Shortcomings of and Alternatives to the Rights-Forfeiture Theory of Justified Self-Defense and Punishment


I argue that rights-forfeiture by itself is no path to permissibility at all (even barring special circumstances), neither in the case of self-defense nor in the case of punishment. The limiting conditions of self-defense, for instance – necessity, proportionality (or no gross disproportionality), and the subjective element – are different in the context of forfeiture than in the context of justification (and might even be absent in the former context). In particular, I argue that a culpable aggressor, unlike an innocent aggressor, forfeits rights against proportionate defense, including unnecessary defense (as well as rights against the infliction of proportionate non-defensive harm). Yet, I demonstrate that this stance need not lead to the abandonment of the necessity condition of justified self-defense in the case of a culpable aggressor. Since justification and liability are not the same, there is no reason to assume that the necessity condition of justified self-defense must be explained under an appeal to the aggressor’s rights. Parallel arguments apply to the other limiting conditions of permissible self-defense as well as to the limiting conditions of permissible punishment. Accordingly, I also sketch alternative explanations of the proportionality requirement and the subjective element. All these alternative explanations appeal to a principle of precaution: instead of explaining the unjustifiability of unnecessarily harming a culpable attacker or wrongdoer by an appeal to the rights of the attacker or wrongdoer himself, one can also, and better, explain it by a requirement to take reasonable precautions against violating the rights of innocent people.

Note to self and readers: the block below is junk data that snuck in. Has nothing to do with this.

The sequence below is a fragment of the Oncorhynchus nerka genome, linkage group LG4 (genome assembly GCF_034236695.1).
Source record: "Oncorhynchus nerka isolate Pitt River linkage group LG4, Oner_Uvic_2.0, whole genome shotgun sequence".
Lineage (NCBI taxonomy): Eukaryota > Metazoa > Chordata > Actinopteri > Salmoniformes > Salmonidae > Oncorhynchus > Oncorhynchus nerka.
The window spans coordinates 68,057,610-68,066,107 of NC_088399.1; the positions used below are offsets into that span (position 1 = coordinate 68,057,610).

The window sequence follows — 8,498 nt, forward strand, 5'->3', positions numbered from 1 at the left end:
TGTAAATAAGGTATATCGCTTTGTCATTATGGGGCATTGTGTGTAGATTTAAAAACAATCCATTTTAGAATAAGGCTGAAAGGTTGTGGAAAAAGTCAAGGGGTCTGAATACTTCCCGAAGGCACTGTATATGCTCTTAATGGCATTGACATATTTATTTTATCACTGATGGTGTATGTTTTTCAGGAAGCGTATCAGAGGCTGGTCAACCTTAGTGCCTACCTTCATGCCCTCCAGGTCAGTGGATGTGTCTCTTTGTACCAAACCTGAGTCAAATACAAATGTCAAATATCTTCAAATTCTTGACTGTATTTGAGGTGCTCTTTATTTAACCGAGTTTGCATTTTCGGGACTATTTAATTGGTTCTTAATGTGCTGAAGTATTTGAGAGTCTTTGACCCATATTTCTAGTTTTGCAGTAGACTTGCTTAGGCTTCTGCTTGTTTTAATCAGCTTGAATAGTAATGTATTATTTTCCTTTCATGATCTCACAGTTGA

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Uwe Steinhoff
University of Hong Kong

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References found in this work

Killing in self‐defense.Jonathan Quong - 2009 - Ethics 119 (3):507-537.
Locke and the right to punish.A. John Simmons - 1991 - Philosophy and Public Affairs 20 (4):311-349.
Justifying self-defense.Kimberly Kessler Ferzan - 2005 - Law and Philosophy 24 (6):711-749.
On Cheering Charles Bronson: The Ethics of Vigilantism.Travis Dumsday - 2009 - Southern Journal of Philosophy 47 (1):49-67.
What Is Self-Defense?Uwe Steinhoff - 2015 - Public Affairs Quarterly 29 (4):385-402.

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